Lately, Bitcoins have been popping up all over the news just like they’re springing up all over the internet. As you might have gathered, Bitcoin is a digital currency which can be traded online in a peer to peer exchange, or which might be used to pay for goods and service online. Although Bitcoin isn’t in wide circulation now, some financial experts claim that Bitcoin will play a large part of the global economy in the future.
Since bitcoins are decentralized, the worth of the currency in theory remains the same around the world, and some see this as the first step towards a global currency, though others find it difficult to trust in the on-going market value of a digital currency. Owing to the fact that bitcoin would largely be used digitally (though physical bitcoins have been produced), they can be transferred without the use of banks, meaning that fees would be significantly reduced and accounts could not be frozen. Digital currency would also mean that you could carry all your money with you around the world without having to keep it in your wallet or even your credit cards.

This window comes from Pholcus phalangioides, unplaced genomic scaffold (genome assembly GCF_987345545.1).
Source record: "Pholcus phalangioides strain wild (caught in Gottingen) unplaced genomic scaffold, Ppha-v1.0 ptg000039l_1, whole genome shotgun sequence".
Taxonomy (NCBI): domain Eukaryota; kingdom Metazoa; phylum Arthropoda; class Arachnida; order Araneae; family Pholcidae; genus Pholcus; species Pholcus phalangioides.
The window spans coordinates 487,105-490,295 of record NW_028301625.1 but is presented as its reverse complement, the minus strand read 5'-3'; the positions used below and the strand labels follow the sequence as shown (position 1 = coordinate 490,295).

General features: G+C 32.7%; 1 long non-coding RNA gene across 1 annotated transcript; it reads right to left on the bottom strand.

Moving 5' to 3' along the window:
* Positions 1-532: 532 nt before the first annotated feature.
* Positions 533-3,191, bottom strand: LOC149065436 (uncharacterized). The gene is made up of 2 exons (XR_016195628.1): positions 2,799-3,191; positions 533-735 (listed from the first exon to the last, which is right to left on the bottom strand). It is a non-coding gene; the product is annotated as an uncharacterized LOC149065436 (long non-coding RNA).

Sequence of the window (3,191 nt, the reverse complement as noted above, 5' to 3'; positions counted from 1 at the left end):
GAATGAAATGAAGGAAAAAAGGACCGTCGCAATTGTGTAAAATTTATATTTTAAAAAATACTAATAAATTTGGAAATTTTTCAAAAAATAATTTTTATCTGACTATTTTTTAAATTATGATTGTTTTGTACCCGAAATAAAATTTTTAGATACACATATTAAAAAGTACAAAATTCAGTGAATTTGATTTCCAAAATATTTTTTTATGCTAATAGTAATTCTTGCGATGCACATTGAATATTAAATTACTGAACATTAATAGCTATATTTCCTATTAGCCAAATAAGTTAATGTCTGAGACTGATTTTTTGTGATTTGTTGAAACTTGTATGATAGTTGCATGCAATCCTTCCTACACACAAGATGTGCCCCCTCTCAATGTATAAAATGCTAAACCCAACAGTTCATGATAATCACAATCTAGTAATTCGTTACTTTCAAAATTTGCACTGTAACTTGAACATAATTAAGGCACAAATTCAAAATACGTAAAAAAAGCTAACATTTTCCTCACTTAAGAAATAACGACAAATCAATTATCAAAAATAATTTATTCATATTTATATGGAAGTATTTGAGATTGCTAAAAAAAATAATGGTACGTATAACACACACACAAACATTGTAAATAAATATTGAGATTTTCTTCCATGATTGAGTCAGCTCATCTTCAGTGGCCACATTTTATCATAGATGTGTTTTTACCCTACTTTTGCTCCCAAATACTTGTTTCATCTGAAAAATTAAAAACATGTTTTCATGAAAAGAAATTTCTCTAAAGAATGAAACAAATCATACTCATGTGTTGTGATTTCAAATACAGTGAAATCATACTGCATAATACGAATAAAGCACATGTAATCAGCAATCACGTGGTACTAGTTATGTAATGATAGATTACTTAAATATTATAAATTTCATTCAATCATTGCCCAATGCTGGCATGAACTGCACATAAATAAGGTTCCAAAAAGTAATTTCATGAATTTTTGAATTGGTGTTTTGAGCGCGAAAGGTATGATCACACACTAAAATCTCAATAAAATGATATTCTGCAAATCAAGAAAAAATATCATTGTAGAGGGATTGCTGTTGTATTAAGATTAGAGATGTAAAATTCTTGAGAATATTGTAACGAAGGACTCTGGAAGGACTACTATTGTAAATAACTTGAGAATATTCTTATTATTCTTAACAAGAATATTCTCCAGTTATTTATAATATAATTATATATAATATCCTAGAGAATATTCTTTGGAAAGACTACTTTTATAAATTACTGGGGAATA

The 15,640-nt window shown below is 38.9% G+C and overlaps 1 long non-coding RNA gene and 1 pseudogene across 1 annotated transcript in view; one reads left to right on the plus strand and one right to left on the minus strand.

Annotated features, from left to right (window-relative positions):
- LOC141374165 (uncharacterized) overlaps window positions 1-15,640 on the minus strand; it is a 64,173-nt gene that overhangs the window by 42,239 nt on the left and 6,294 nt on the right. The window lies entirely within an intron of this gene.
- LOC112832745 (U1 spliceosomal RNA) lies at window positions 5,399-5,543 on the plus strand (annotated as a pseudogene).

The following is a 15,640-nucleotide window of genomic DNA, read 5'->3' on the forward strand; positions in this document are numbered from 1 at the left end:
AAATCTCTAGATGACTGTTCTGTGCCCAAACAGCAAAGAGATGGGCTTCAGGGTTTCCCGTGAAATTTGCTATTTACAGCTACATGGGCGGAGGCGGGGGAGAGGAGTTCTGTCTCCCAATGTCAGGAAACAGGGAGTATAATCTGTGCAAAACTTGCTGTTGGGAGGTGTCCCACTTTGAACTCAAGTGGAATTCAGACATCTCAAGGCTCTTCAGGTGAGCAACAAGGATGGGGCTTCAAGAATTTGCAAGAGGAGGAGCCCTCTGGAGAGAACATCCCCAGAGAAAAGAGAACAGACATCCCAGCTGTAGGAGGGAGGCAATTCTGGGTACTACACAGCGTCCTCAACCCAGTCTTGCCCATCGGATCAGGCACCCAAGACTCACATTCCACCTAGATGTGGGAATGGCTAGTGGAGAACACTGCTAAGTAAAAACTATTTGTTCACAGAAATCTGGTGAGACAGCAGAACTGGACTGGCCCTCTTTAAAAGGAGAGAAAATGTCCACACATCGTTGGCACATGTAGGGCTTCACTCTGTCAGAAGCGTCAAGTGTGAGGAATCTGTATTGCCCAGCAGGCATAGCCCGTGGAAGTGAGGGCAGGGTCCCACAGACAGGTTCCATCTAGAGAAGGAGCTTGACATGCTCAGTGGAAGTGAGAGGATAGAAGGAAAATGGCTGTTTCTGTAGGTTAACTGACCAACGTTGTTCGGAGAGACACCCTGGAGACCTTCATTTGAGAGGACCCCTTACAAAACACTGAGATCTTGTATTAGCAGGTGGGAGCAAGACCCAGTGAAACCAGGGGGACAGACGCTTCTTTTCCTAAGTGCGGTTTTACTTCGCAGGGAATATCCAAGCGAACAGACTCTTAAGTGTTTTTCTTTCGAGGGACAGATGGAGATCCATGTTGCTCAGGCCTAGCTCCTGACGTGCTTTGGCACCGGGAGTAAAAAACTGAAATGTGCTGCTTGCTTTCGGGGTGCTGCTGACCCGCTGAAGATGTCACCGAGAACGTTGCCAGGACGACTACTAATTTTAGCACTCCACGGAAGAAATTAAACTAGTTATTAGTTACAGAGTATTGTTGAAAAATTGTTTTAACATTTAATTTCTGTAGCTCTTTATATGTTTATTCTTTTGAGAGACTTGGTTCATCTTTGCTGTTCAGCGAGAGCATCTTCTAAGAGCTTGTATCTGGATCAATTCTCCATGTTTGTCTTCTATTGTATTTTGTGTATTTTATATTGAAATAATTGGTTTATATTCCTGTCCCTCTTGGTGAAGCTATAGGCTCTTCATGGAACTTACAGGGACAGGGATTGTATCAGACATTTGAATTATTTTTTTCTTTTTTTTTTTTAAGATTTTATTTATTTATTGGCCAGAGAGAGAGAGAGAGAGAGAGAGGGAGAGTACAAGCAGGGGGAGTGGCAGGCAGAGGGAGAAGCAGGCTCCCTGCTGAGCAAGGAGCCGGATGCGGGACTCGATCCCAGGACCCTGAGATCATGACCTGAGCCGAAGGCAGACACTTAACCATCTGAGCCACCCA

However, as enticing as the minds behind this innovation make it sound, many are quick to point out the problem with having a decentralized, digital currency. At present, it is of course governments who are in control of their respective country’s national currency; however bitcoin as a currency is not controlled by any government. This leads many to believe that this digital trend will face strong government opposition should it become powerful enough to be seen as a threat to national economies. There are also those who fear that a digital currency would be easy to counterfeit, though developers insist that bitcoin is too intricately encrypted to be profitable to counterfeiters.